Shockingly, there was not that much blood in the production. The most disturbing deaths were silent and slow, carrying on in the background as the scenes unfolded. Using modern clothing and props enables some interesting touches. While a hedonistic party plays out in the background to the strains of Depeche Mode’s Personal Jesus, a wedding full of ritualistic gestures to the gods is carried out. Instead of messages tied to arrows, Saturninus (Gareth Kearns gleefully channelling Kenneth Branagh’s Gilderoy Lockhart) is terrified by the retweeting of young Lucius’ messages. The machinations leading up to the climactic feast are played out as a dumb show to a thumping beat with great comic effect.

So Inspector Boot of Theatre of Blood was wrong – amongst the blood, gore and spiral of tragic revenge, there is plenty of humour, albeit dark and twisted. Arrows and Traps have created a production with just the right mix of tradition and modernity. It is such a shame that last night the cast outnumbered the audience.

This is Shakespeare at his bloody best. Go and experience the madness. Take your friends. Take your teenage children. Tell them that THIS is what Game of Thrones wants to be when it grows up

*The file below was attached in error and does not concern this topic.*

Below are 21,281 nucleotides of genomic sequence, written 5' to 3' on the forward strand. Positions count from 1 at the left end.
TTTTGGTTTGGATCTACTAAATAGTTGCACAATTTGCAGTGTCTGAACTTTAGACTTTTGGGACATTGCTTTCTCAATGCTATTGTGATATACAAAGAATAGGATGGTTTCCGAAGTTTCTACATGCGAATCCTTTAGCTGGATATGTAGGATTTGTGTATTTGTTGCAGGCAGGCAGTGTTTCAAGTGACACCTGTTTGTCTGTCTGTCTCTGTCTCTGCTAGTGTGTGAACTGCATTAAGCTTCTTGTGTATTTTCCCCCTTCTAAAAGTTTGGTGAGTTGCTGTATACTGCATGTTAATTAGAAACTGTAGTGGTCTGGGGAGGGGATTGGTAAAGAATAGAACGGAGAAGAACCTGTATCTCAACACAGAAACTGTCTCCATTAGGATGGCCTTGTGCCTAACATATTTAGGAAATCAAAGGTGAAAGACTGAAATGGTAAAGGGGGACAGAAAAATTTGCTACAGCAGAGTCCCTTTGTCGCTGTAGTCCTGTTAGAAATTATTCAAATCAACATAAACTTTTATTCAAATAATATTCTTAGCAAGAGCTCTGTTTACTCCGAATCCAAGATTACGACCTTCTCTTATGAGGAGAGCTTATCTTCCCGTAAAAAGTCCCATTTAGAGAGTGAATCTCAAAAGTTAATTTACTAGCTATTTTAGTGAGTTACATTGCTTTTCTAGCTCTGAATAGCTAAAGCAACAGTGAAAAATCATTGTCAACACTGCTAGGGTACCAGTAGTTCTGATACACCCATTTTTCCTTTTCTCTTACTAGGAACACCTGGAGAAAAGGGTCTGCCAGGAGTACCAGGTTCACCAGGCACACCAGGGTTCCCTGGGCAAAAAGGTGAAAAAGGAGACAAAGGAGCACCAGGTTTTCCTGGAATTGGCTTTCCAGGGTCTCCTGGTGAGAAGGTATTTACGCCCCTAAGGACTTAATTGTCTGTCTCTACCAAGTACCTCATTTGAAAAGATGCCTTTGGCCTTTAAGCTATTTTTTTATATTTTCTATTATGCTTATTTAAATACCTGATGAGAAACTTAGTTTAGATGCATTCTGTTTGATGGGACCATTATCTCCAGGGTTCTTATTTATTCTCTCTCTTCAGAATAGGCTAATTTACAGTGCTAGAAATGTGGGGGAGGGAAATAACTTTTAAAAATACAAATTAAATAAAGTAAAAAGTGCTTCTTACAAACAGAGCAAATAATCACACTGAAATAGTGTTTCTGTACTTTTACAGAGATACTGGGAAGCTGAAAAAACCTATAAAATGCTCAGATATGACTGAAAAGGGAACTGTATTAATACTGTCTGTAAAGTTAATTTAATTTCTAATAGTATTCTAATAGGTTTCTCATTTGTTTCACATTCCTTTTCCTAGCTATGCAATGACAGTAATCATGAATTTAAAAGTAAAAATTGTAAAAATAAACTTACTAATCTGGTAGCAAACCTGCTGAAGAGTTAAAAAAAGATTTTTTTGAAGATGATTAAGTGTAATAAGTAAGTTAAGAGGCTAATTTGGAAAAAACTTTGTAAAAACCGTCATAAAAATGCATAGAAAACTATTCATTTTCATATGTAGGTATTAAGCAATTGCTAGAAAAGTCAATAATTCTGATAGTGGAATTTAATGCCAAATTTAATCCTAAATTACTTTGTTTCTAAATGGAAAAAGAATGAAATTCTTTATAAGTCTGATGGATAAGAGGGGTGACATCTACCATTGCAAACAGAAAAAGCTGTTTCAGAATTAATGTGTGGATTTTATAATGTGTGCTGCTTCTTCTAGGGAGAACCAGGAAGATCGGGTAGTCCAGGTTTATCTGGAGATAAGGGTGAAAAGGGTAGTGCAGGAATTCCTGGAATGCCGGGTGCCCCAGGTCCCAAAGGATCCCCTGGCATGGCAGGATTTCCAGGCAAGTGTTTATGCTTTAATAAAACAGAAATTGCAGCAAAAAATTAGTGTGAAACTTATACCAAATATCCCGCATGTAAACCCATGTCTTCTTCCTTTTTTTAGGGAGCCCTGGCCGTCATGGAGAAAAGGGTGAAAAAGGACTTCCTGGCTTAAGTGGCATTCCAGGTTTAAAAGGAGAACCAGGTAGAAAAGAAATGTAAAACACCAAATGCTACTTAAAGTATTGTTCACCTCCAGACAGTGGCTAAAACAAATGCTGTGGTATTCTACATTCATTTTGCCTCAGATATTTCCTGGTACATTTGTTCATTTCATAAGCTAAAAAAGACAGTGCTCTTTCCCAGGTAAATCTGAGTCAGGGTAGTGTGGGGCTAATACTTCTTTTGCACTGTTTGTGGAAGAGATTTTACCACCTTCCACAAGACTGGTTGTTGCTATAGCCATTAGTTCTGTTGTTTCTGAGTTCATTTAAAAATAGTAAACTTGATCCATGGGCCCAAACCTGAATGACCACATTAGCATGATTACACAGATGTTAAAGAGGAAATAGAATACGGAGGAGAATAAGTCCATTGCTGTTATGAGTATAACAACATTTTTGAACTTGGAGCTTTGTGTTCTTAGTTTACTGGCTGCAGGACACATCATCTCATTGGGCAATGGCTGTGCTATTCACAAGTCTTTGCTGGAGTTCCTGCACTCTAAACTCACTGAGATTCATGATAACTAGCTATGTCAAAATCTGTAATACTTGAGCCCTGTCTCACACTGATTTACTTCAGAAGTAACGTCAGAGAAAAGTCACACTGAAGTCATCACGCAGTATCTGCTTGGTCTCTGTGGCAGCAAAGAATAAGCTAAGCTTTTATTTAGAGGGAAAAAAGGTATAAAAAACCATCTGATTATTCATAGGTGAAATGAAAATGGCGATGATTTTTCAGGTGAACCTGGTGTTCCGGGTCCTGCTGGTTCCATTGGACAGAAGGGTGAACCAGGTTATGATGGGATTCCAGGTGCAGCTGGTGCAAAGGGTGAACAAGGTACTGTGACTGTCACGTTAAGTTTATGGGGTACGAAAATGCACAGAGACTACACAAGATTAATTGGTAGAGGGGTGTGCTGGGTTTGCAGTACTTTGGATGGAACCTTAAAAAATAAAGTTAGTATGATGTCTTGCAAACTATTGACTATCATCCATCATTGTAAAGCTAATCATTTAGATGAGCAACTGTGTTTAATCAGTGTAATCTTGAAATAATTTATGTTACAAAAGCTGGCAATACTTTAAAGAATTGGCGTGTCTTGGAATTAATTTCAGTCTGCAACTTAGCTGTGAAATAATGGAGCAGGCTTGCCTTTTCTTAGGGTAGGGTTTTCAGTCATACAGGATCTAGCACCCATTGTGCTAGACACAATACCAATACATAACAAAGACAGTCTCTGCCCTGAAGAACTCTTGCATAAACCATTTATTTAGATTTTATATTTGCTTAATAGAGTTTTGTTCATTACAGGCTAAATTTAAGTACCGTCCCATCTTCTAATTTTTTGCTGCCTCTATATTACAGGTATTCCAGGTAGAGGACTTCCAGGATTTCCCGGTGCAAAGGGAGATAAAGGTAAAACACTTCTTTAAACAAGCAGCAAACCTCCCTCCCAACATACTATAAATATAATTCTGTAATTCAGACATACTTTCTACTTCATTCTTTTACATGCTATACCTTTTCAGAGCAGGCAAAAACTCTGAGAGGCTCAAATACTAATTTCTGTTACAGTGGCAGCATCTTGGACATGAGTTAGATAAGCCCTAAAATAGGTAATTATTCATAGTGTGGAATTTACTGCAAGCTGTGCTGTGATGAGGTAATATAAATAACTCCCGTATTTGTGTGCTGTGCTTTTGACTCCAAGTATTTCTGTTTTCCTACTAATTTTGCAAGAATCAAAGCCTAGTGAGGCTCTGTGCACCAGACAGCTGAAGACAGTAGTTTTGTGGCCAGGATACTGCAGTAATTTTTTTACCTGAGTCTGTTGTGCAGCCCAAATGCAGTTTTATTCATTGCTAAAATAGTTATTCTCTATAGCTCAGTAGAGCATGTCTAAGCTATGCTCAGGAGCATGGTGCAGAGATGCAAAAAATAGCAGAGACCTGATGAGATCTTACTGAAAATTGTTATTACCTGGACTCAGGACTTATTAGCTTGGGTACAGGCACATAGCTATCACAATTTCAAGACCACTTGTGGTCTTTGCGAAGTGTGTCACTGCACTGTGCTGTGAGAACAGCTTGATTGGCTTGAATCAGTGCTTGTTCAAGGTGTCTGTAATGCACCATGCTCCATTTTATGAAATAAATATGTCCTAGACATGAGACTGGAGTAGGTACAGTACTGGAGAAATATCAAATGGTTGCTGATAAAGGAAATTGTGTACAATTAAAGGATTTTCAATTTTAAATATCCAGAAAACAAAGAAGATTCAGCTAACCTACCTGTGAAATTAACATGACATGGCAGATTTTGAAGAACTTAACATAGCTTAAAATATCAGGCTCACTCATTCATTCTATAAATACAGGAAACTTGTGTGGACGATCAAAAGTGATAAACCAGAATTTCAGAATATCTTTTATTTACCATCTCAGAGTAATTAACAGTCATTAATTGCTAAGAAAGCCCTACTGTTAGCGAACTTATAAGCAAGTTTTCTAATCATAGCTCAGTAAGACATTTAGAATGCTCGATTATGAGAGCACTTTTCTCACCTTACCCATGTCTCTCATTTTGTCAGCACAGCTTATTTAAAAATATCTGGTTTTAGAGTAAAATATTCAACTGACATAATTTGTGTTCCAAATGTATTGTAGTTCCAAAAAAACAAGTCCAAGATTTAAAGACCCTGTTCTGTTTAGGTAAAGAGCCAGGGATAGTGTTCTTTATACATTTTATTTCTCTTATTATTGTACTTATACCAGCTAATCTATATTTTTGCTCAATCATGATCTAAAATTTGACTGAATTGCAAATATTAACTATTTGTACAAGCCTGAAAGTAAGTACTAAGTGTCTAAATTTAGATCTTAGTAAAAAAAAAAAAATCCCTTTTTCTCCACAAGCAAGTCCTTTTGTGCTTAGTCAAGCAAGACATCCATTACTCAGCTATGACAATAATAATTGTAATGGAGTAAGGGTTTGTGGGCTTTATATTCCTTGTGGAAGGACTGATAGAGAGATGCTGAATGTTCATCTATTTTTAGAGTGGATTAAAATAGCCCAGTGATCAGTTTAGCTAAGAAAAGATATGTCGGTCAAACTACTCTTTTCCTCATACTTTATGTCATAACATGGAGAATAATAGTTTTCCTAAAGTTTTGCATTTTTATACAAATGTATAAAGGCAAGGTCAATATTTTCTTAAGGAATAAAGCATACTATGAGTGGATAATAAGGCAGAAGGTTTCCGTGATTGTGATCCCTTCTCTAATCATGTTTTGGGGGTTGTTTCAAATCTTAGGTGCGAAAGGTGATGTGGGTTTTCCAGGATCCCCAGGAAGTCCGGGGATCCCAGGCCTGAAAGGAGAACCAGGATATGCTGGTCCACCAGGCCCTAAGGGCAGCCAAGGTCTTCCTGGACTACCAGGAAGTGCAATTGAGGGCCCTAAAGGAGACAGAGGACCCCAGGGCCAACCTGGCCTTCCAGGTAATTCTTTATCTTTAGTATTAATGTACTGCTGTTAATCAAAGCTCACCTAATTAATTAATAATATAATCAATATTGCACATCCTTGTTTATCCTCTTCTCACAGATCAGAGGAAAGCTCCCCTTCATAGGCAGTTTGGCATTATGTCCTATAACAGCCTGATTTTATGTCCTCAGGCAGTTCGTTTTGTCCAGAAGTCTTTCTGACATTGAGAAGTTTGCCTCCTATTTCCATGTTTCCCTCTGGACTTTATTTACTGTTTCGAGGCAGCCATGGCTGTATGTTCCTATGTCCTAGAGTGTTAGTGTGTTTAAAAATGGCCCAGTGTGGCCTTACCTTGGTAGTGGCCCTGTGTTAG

What happens next in the iconic Puccini story? The son of Madam Butterfly has travelled to America to meet his father for the first time but he’s brought the ghost of his mother too. The play blends the music and myths from the original opera with a new score by one of the UK’s leading contemporary composers, Michael Finnissy (whose work was last heard in London at the Proms) and tells a new story using Japanese dance, masks, shadow work and physical theatre. Ignacio Jarquin sings and plays all the characters accompanied by an ensemble of four musicians on stage.
The show won 1st prize at the Scratch Night of the Casa International Latin American Theatre Festival and has been developed with Marlborough Theatre in Brighton, Tête-à-Tête Opera Festival, The Poly in Cornwall and Erin Arts Centre on the Isle of Man. Madam Butterfly Returnsdraws on Japanese Noh theatre for the dance and mask work and Naga Uta for the music.
Fast forward thirty years from the end of Puccini’s iconic opera, Tomisaburo, Butterfly’s son has travelled to America to meet his father for the first time. However Pinkerton, the former US naval officer is now Governor of Atlanta and in the middle of an election campaign: “purity of race and Christian family values” is his bill. The last thing he needs, in thirties America, is the arrival of his illegitimate mixed race son. How much does Tomisaburo know about the true nature of his parent’s marriage or his mother’s death? Will Governor Pinkerton reject or embrace his only child and how will his son react? Is Butterfly really only a far memory left in a far-away world?